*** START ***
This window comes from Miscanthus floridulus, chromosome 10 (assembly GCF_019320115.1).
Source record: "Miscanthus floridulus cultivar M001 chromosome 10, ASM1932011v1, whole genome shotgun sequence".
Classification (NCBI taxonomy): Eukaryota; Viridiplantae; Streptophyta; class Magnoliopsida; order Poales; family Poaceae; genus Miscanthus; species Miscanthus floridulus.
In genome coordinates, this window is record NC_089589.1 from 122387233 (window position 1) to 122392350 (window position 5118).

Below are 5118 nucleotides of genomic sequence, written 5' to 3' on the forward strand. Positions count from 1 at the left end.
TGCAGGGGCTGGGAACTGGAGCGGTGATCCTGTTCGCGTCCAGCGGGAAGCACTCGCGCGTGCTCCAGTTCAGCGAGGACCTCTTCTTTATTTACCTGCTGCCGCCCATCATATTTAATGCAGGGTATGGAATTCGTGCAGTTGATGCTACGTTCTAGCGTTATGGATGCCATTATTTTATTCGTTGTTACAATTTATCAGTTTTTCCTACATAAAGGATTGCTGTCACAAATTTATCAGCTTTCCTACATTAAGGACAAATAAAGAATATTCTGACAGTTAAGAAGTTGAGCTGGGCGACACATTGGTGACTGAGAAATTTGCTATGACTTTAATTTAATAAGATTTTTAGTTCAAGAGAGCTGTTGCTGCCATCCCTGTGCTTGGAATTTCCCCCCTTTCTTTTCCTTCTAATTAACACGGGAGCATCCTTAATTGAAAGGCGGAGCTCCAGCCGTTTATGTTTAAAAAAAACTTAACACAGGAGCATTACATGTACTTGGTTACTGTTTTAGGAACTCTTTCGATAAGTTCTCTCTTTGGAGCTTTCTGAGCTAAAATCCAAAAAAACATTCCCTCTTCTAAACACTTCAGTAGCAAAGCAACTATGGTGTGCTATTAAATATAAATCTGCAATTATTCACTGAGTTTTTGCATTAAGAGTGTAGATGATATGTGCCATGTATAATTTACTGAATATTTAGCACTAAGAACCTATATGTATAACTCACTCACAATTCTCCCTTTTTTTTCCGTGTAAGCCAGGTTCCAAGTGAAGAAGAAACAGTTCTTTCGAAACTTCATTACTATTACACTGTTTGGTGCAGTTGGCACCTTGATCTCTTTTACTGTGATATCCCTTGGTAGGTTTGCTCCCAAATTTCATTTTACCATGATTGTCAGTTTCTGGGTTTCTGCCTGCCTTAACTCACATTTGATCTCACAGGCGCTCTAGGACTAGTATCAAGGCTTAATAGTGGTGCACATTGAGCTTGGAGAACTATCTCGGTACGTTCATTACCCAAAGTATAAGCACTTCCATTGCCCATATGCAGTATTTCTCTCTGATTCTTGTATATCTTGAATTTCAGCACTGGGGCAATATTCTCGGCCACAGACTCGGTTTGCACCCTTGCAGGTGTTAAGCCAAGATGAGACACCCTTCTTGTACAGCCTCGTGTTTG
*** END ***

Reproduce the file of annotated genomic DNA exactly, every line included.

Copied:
This window comes from Miscanthus floridulus, chromosome 10 (assembly GCF_019320115.1).
Source record: "Miscanthus floridulus cultivar M001 chromosome 10, ASM1932011v1, whole genome shotgun sequence".
Classification (NCBI taxonomy): Eukaryota; Viridiplantae; Streptophyta; class Magnoliopsida; order Poales; family Poaceae; genus Miscanthus; species Miscanthus floridulus.
In genome coordinates, this window is record NC_089589.1 from 122387233 (window position 1) to 122392350 (window position 5118).

Below are 5118 nucleotides of genomic sequence, written 5' to 3' on the forward strand. Positions count from 1 at the left end.
TGCAGGGGCTGGGAACTGGAGCGGTGATCCTGTTCGCGTCCAGCGGGAAGCACTCGCGCGTGCTCCAGTTCAGCGAGGACCTCTTCTTTATTTACCTGCTGCCGCCCATCATATTTAATGCAGGGTATGGAATTCGTGCAGTTGATGCTACGTTCTAGCGTTATGGATGCCATTATTTTATTCGTTGTTACAATTTATCAGTTTTTCCTACATAAAGGATTGCTGTCACAAATTTATCAGCTTTCCTACATTAAGGACAAATAAAGAATATTCTGACAGTTAAGAAGTTGAGCTGGGCGACACATTGGTGACTGAGAAATTTGCTATGACTTTAATTTAATAAGATTTTTAGTTCAAGAGAGCTGTTGCTGCCATCCCTGTGCTTGGAATTTCCCCCCTTTCTTTTCCTTCTAATTAACACGGGAGCATCCTTAATTGAAAGGCGGAGCTCCAGCCGTTTATGTTTAAAAAAAACTTAACACAGGAGCATTACATGTACTTGGTTACTGTTTTAGGAACTCTTTCGATAAGTTCTCTCTTTGGAGCTTTCTGAGCTAAAATCCAAAAAAACATTCCCTCTTCTAAACACTTCAGTAGCAAAGCAACTATGGTGTGCTATTAAATATAAATCTGCAATTATTCACTGAGTTTTTGCATTAAGAGTGTAGATGATATGTGCCATGTATAATTTACTGAATATTTAGCACTAAGAACCTATATGTATAACTCACTCACAATTCTCCCTTTTTTTTCCGTGTAAGCCAGGTTCCAAGTGAAGAAGAAACAGTTCTTTCGAAACTTCATTACTATTACACTGTTTGGTGCAGTTGGCACCTTGATCTCTTTTACTGTGATATCCCTTGGTAGGTTTGCTCCCAAATTTCATTTTACCATGATTGTCAGTTTCTGGGTTTCTGCCTGCCTTAACTCACATTTGATCTCACAGGCGCTCTAGGACTAGTATCAAGGCTTAATAGTGGTGCACATTGAGCTTGGAGAACTATCTCGGTACGTTCATTACCCAAAGTATAAGCACTTCCATTGCCCATATGCAGTATTTCTCTCTGATTCTTGTATATCTTGAATTTCAGCACTGGGGCAATATTCTCGGCCACAGACTCGGTTTGCACCCTTGCAGGTGTTAAGCCAAGATGAGACACCCTTCTTGTACAGCCTCGTGTTTG